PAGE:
Fighting for Football: From Woolwich Arsenal to the Western Front - The Story of Football's First Rebel: Tim Coleman Stood Up for Players' Rights and Became a First World War Hero Hardcover – 10 Apr 2009
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Coleman appears to have been a very good, but perhaps not great, footballer, notable as much for his attitudes off the pitch as for his play on it. From blue-collar stock, he resented so called "gentleman players," amateurs who could afford to play in the league for free, and club and league management. He backed the first players' union, and was ahead of his time in his understanding of how to deal with the media and present himself in print.
Fighting for Football plods a bit for the first two thirds, charting Coleman's time at then-Woolwich Arsenal, Everton and other clubs, but picks up considerably upon reaching the start of World War One, and Coleman's entry into the conflict. Here, and perhaps due to more bountiful source material upon which to draw, Myerson takes us to the Belgian countryside and paints a bleak, dreadful picture of the brutal warfare that claimed so many promising young lives, whether outright or over a prolonged period thanks to the effects of shellshock and mustard gas. Myerson details the Footballer's Battalion, so named for its composition of volunteer players from around England, and relays the importance to morale of playing games among the troops, including official tournaments among teams drawn from various divisions and brigades.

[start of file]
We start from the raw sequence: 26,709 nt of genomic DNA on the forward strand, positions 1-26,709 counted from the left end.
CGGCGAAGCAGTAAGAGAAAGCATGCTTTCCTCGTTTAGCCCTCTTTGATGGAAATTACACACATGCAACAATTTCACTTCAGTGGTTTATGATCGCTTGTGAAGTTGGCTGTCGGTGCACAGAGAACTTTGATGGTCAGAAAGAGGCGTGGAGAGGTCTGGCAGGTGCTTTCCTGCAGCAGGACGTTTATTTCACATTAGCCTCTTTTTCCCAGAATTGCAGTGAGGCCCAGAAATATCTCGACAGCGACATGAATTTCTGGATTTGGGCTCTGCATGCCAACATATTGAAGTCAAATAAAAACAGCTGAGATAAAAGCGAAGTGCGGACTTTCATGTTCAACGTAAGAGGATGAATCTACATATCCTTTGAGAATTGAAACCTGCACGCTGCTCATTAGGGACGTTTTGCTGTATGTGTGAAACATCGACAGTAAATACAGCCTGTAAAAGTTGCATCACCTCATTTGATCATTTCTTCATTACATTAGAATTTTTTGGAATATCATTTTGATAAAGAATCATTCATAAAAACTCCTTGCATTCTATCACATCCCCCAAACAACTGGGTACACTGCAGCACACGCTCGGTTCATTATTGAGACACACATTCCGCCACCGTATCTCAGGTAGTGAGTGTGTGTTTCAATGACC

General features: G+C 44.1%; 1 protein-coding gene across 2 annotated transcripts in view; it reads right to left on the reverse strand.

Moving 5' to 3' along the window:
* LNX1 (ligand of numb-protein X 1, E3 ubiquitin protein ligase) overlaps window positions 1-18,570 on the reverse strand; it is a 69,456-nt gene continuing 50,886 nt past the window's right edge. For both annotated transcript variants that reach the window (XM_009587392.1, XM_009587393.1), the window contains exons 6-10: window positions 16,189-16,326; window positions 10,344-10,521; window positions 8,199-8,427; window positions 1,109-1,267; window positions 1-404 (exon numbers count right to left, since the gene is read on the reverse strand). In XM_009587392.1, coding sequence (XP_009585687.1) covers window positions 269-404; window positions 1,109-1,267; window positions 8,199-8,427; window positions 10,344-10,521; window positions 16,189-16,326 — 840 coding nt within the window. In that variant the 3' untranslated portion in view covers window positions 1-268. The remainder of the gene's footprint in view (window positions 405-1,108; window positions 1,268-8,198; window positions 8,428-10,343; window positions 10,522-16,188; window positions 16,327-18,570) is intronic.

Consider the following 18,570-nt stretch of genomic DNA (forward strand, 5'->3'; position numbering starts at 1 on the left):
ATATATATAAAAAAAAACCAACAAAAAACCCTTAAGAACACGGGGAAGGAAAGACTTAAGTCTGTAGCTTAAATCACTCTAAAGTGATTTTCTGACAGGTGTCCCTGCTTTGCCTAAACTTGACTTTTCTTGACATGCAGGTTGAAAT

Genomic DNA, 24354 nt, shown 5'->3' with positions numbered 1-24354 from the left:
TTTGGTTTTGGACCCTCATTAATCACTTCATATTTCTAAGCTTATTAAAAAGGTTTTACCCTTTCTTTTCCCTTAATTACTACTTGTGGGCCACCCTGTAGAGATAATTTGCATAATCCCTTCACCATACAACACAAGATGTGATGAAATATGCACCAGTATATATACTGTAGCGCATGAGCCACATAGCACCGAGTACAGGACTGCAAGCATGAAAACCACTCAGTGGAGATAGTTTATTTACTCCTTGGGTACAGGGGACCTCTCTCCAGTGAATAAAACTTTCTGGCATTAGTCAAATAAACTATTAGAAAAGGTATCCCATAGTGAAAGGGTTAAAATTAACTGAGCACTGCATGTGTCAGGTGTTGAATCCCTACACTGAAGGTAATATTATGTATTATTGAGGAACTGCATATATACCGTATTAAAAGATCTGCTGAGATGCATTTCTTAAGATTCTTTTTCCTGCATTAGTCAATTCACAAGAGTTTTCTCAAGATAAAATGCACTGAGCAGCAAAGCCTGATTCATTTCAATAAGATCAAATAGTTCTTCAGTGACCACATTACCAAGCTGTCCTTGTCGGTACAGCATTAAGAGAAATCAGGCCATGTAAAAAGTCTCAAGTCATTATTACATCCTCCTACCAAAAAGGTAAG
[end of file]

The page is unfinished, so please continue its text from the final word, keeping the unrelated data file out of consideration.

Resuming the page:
Coleman survived the war and earned a medal for his valor. In contrast to today, neither his status as a professional athlete nor as a decorated war veteran provided him financial security or the promise of future opportunities. After a brief stint managing in Holland, Coleman returned to England and by World War Two was a labourer working in London. He fell to his death trying to repair a building damaged during the Blitz, and was remembered in his local newspaper only after his son sent them word of his demise.
If I could I would give this book 3.5 stars. I found myself trudging through the account of Coleman's pre-war career, which is dealt with deliberately and painstakingly. Looking back, I would have preferred one third of the book dedicated to his playing career and two-thirds to his time playing and fighting in the army, which on the whole seems far more poignant and worthy of remembering.
Though the author writes perfectly competently, along the way I found myself irritated by the repeated lack of sources given for quotations, either inline or footnoted. Readers are left to guess who may have given them and in what context.